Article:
Thursday, 31 August 2017

St Begas Ultra

I entered the St Begas Ultra way back in the autumn of last year. I'd been in the UTMB ballot many times over the years and never been successful, only ever getting a place on the second or third try, whatever the rules were at the time. I assumed this year would be the same, enter the ballot, get rejected, double chance next year. So I was looking around for an event around the end of August, this one popped up and I got my name down. Then in the New Year, surprise, surprise, I got a UTMB place first try. I paid the money, booked a flight, got the medical certificate organised and forgot about St Begas.

And that was the plan until things started going wrong as the year progressed. After last year's UTMB I resolved that I would never again start a race that I knew was near my limit while carrying an injury. I immediately broke the rule with the Dragon's Back and it didn't turn out well. By the end of July, after completing the Lakes Sky Ultra, I knew that I could hang on near full stretch for 12 or 15 hours but any longer would probably be not possible and likely to lead to disappointment; I took the sensible path for once and cancelled plans for  Chamonix.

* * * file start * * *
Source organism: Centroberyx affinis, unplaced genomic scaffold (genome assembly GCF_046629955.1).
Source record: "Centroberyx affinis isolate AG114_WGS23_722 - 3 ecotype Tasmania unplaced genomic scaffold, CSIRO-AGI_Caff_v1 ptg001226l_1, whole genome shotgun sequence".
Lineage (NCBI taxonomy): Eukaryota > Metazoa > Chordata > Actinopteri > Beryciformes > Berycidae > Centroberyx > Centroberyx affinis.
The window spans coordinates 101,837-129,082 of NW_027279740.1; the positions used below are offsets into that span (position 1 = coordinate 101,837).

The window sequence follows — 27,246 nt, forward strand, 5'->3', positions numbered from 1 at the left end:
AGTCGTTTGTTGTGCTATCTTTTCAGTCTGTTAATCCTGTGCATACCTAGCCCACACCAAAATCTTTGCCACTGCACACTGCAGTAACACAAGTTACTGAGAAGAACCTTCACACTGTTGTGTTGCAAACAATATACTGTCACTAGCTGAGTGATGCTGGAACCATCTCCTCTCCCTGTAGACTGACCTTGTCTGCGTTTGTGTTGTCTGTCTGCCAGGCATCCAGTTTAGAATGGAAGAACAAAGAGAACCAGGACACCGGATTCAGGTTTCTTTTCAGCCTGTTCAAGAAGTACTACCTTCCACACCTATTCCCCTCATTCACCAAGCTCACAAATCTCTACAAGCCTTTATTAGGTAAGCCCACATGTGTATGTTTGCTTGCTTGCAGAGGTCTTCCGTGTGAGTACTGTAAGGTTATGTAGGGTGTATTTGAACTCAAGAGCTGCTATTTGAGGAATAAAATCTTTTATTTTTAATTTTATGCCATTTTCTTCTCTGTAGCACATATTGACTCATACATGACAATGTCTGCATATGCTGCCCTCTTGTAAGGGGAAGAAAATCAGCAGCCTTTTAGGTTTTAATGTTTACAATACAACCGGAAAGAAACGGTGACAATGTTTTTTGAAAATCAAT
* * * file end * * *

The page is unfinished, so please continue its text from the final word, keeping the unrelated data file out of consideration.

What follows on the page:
St Begas was still there so I decided to go along. The only problem was that the year of things not going quite right continued. A week before the race, while running probably a bit too exuberantly down Latrigg after my best time going up this year, I felt the familiar sharp pop in the calf, followed by the hopping to a halt then the slow hobble home. Well that's it I thought, nothing much now for a few weeks.